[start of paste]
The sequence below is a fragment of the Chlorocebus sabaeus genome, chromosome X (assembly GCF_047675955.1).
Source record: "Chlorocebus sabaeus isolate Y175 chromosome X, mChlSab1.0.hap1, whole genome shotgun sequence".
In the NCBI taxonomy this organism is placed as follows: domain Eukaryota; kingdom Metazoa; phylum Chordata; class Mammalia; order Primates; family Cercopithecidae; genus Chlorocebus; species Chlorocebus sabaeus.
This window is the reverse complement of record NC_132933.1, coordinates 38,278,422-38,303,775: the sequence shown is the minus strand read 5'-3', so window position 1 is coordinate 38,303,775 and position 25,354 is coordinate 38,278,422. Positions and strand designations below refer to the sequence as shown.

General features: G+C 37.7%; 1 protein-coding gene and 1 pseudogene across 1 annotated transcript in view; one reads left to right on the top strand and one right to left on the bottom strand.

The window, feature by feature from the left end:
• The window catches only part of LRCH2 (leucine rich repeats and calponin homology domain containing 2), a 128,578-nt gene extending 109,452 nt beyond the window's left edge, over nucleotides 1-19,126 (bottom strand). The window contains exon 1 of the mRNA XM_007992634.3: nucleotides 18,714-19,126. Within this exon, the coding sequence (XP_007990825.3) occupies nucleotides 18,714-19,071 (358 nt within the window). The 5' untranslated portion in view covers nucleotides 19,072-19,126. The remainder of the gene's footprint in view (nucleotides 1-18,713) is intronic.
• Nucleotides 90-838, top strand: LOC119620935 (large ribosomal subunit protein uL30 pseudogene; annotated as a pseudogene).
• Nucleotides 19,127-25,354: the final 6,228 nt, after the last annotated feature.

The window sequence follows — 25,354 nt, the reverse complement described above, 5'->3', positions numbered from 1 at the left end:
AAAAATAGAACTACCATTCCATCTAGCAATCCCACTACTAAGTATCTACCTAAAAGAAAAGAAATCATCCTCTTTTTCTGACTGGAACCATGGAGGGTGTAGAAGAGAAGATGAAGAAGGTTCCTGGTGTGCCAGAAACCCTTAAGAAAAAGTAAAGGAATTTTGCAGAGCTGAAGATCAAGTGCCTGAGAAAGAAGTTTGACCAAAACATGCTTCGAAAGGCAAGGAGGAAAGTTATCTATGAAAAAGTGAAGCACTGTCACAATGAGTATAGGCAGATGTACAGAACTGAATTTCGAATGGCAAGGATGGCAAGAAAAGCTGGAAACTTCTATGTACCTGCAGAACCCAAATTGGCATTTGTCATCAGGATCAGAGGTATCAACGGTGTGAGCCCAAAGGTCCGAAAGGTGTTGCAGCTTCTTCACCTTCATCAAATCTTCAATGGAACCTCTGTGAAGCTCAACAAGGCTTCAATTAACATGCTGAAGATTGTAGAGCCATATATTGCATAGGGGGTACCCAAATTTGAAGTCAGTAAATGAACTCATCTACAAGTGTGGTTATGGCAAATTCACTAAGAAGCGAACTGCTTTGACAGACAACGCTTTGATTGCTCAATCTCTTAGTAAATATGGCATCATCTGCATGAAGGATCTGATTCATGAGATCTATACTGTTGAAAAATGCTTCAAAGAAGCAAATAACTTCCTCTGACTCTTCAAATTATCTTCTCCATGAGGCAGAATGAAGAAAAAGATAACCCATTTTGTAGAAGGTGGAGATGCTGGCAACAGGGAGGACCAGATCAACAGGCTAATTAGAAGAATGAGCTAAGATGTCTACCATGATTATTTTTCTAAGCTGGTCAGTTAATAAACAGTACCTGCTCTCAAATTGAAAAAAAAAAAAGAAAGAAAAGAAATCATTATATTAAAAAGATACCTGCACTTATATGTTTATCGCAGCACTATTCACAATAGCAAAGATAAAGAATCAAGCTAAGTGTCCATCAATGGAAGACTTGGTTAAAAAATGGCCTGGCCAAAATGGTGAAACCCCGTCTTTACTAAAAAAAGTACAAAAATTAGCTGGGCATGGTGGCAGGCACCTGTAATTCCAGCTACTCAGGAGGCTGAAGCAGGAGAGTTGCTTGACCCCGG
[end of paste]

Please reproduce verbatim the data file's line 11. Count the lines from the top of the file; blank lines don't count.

AAAAATAGAACTACCATTCCATCTAGCAATCCCACTACTAAGTATCTACCTAAAAGAAAAGAAATCATCCTCTTTTTCTGACTGGAACCATGGAGGGTGTAGAAGAGAAGATGAAGAAGGTTCCTGGTGTGCCAGAAACCCTTAAGAAAAAGTAAAGGAATTTTGCAGAGCTGAAGATCAAGTGCCTGAGAAAGAAGTTTGACCAAAACATGCTTCGAAAGGCAAGGAGGAAAGTTATCTATGAAAAAGTGAAGCACTGTCACAATGAGTATAGGCAGATGTACAGAACTGAATTTCGAATGGCAAGGATGGCAAGAAAAGCTGGAAACTTCTATGTACCTGCAGAACCCAAATTGGCATTTGTCATCAGGATCAGAGGTATCAACGGTGTGAGCCCAAAGGTCCGAAAGGTGTTGCAGCTTCTTCACCTTCATCAAATCTTCAATGGAACCTCTGTGAAGCTCAACAAGGCTTCAATTAACATGCTGAAGATTGTAGAGCCATATATTGCATAGGGGGTACCCAAATTTGAAGTCAGTAAATGAACTCATCTACAAGTGTGGTTATGGCAAATTCACTAAGAAGCGAACTGCTTTGACAGACAACGCTTTGATTGCTCAATCTCTTAGTAAATATGGCATCATCTGCATGAAGGATCTGATTCATGAGATCTATACTGTTGAAAAATGCTTCAAAGAAGCAAATAACTTCCTCTGACTCTTCAAATTATCTTCTCCATGAGGCAGAATGAAGAAAAAGATAACCCATTTTGTAGAAGGTGGAGATGCTGGCAACAGGGAGGACCAGATCAACAGGCTAATTAGAAGAATGAGCTAAGATGTCTACCATGATTATTTTTCTAAGCTGGTCAGTTAATAAACAGTACCTGCTCTCAAATTGAAAAAAAAAAAAGAAAGAAAAGAAATCATTATATTAAAAAGATACCTGCACTTATATGTTTATCGCAGCACTATTCACAATAGCAAAGATAAAGAATCAAGCTAAGTGTCCATCAATGGAAGACTTGGTTAAAAAATGGCCTGGCCAAAATGGTGAAACCCCGTCTTTACTAAAAAAAGTACAAAAATTAGCTGGGCATGGTGGCAGGCACCTGTAATTCCAGCTACTCAGGAGGCTGAAGCAGGAGAGTTGCTTGACCCCGG